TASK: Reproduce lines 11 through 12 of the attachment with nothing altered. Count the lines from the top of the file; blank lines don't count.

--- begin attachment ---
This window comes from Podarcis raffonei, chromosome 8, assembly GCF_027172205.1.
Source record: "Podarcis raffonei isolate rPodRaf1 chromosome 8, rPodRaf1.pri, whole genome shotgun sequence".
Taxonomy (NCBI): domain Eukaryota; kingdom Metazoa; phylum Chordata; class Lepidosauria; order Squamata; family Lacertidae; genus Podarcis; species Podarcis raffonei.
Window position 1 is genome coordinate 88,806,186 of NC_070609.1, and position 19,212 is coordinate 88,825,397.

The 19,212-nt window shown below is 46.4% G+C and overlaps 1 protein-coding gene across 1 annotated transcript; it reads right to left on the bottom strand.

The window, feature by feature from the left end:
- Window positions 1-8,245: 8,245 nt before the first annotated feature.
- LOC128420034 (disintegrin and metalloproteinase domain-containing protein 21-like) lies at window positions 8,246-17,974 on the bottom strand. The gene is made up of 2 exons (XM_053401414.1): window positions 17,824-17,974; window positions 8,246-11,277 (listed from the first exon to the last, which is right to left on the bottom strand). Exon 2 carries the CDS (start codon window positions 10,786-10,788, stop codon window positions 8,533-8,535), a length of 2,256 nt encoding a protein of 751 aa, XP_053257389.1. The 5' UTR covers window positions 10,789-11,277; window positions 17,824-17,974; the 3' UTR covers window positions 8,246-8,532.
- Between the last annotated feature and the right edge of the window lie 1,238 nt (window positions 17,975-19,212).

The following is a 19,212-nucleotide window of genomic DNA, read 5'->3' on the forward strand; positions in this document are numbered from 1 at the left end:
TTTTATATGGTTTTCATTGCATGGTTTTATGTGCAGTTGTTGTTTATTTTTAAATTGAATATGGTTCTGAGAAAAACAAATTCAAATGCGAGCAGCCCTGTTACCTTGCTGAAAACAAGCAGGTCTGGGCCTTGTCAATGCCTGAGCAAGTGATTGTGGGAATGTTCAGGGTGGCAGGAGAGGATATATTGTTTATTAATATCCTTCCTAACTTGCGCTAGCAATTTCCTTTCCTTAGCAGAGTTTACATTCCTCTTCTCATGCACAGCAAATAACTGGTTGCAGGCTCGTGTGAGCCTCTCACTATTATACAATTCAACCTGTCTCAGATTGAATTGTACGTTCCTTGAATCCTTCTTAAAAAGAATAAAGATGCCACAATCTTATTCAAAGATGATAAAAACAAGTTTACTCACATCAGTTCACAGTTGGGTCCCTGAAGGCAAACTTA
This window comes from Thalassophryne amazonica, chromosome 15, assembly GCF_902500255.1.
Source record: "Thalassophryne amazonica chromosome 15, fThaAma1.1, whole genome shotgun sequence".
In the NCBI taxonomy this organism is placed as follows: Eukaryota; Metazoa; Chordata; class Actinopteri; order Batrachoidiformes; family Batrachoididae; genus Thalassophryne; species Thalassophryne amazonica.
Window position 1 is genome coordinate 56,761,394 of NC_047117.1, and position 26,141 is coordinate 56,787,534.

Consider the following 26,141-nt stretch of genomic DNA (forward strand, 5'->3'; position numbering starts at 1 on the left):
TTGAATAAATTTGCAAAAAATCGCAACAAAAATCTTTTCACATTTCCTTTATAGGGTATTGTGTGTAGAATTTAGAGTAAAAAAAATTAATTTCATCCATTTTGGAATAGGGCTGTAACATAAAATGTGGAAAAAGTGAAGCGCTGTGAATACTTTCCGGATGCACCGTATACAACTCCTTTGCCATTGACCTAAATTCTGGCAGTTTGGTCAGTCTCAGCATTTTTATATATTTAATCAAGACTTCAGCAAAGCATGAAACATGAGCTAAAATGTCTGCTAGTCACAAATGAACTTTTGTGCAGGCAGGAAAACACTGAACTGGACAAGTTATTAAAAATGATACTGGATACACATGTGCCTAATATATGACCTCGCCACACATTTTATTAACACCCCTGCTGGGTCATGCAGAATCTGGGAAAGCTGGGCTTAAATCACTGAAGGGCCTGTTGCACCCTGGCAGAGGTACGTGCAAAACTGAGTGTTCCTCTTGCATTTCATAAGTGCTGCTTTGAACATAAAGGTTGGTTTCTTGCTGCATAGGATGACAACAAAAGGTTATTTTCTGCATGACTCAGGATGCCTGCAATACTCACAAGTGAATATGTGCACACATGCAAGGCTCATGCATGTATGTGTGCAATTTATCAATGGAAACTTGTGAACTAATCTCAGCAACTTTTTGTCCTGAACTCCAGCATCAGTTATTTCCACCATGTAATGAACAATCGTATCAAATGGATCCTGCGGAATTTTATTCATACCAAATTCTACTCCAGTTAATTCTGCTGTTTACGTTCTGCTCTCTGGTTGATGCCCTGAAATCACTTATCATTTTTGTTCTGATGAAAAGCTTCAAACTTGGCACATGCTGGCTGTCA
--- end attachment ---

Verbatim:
TTTTATATGGTTTTCATTGCATGGTTTTATGTGCAGTTGTTGTTTATTTTTAAATTGAATATGGTTCTGAGAAAAACAAATTCAAATGCGAGCAGCCCTGTTACCTTGCTGAAAACAAGCAGGTCTGGGCCTTGTCAATGCCTGAGCAAGTGATTGTGGGAATGTTCAGGGTGGCAGGAGAGGATATATTGTTTATTAATATCCTTCCTAACTTGCGCTAGCAATTTCCTTTCCTTAGCAGAGTTTACATTCCTCTTCTCATGCACAGCAAATAACTGGTTGCAGGCTCGTGTGAGCCTCTCACTATTATACAATTCAACCTGTCTCAGATTGAATTGTACGTTCCTTGAATCCTTCTTAAAAAGAATAAAGATGCCACAATCTTATTCAAAGATGATAAAAACAAGTTTACTCACATCAGTTCACAGTTGGGTCCCTGAAGGCAAACTTA
This window comes from Thalassophryne amazonica, chromosome 15, assembly GCF_902500255.1.